To give you a better idea of my flying experience I've decided to write this post, including photos of all the aircraft types I've flow so far! In order to make it user friendly I've decided to keep the writing to a minimum and instead make a photo post!
1. The first type of aircraft i've flown was the Cessna 152.
I've flown this one several times.
Almost all my PPL instruction was done on the Cessna 152, in the following aircraft: CS-AYU, CS-AYX, CS-DDJ (1) and CS-ASO.
2. CS-DIH is a Cessna172R, the only one I've flown so far.
A few flights prior to my PPL exam and the exam itself were made on the Cessna 172 depicted above (2).
3. Piper Colt with more than 11.000 hours flying time and almost 50 years old.
I was able to fly this aircraft only once after finishing my PPL because a few months later the aircraft was sold to "Museu Aerofénix" a portuguese association responsible for keeping the "old gracious ladies" such as the Colt flying. Still it was the eldest aircraft and the eaiest i've flown so far.
4. Piper Cherokee 180.
I've made a few IFR flights on G-AWXR with a couple of friends after having completed my CPL licence.
5. Piper Cherokee Arrow 200, a nice machine fit wth retractable gear and constant speed propeller.
One of my last flying experiences was taking the Piper Cherokee Arrow 200 for a couple of circuits. It is a neat machine with all the things one might need for a nice IFR navigation at a cruise speed of 140ktas (Knots True Air Speed). Unfortunately I haven't been able to fly it again, YET! :)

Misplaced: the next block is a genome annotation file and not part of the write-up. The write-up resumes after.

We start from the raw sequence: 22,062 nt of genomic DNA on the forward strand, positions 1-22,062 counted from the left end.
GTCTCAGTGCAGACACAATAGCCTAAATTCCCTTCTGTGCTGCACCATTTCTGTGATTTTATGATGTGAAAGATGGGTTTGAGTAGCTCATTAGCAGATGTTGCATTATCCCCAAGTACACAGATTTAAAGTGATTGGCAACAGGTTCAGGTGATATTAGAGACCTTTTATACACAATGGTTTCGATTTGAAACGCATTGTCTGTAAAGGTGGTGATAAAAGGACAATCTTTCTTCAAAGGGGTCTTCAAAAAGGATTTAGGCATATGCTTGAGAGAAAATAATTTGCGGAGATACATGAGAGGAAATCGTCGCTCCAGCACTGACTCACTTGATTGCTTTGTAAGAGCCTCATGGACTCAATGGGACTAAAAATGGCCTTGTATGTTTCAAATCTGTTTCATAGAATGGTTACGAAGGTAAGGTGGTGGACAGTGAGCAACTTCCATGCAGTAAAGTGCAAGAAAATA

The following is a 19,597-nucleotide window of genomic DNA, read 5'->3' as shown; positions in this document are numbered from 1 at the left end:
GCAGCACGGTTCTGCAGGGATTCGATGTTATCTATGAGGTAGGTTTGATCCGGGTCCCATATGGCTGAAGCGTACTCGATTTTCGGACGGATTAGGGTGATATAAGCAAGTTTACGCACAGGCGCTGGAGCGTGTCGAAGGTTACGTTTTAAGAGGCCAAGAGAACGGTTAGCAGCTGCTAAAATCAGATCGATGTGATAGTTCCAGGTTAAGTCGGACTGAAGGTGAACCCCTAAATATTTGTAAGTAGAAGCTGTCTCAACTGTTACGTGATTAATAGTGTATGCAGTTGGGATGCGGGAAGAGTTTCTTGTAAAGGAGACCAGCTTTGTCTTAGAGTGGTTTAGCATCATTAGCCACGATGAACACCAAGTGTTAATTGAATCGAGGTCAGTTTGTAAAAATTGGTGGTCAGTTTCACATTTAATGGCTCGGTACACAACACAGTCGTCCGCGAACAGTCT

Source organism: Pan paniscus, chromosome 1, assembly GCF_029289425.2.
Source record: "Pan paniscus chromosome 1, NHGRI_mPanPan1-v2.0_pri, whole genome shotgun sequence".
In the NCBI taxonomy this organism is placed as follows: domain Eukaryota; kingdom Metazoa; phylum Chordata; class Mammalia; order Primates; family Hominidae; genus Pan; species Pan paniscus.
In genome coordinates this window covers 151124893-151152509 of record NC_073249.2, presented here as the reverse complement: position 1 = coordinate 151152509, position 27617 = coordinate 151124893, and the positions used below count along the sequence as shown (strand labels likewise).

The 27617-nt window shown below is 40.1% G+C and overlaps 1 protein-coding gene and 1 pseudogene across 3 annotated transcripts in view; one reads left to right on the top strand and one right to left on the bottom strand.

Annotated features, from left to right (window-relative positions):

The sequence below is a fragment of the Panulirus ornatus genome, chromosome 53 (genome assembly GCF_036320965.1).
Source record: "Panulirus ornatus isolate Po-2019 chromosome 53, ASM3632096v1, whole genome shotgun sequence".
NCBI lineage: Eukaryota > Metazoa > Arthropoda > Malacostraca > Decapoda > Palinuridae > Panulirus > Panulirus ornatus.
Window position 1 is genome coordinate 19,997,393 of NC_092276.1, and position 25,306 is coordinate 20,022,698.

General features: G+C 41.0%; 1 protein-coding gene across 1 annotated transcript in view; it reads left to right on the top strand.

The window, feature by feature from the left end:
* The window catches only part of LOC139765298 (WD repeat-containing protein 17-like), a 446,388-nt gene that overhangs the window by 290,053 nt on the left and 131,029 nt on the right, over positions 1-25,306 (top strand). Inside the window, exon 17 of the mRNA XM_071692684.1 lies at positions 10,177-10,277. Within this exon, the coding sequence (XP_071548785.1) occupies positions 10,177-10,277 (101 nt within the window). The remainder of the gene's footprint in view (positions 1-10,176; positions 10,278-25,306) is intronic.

The aircraft described above are those I've flown for pleasure and entertainment, the ones below are those flown during my ATPL integrated course.
6. Socata TB200, 200bhp and constant speed propeller.
The TB200 is the starting aircraft for the flight instruction phase. There are roughly 75 hours to be flown on this aircraft, the majority of those are VFR. Only the last 3 flights are an introduction to IFR flying.
7. Socata TB20, 250bhp with retractable gear and constant speed propeller.
This is the aircraft used for advanced IFR flights, including many IFR manouvers and navigations. The students usually fly this aircraft for around 55 hours, which include the Intrument Rating examination and the Commercial Pilot Licence examination.
8. Piper Seneca V.
The last 20 hours are completed on this twin-engined "lady" which is capable of an economic cruise speed of 160Kias (knots indicated airspeed). Those 20 hours are done in order to obtain the Multi-engine rating. This is the flagship of the school and is a really simple thing to fly, regarding the size and the fact we have two engines to manage! It flyes smoothly and it is as simple to land as an aircraft can be.
The aircraft depicted on these 8 pictures are examples of the 8 types of aircraft I've flown. Naturally I've flown these and much more of the same type differing only on the registration marks.
References: All the photos are copyrighted by www.airliners.net.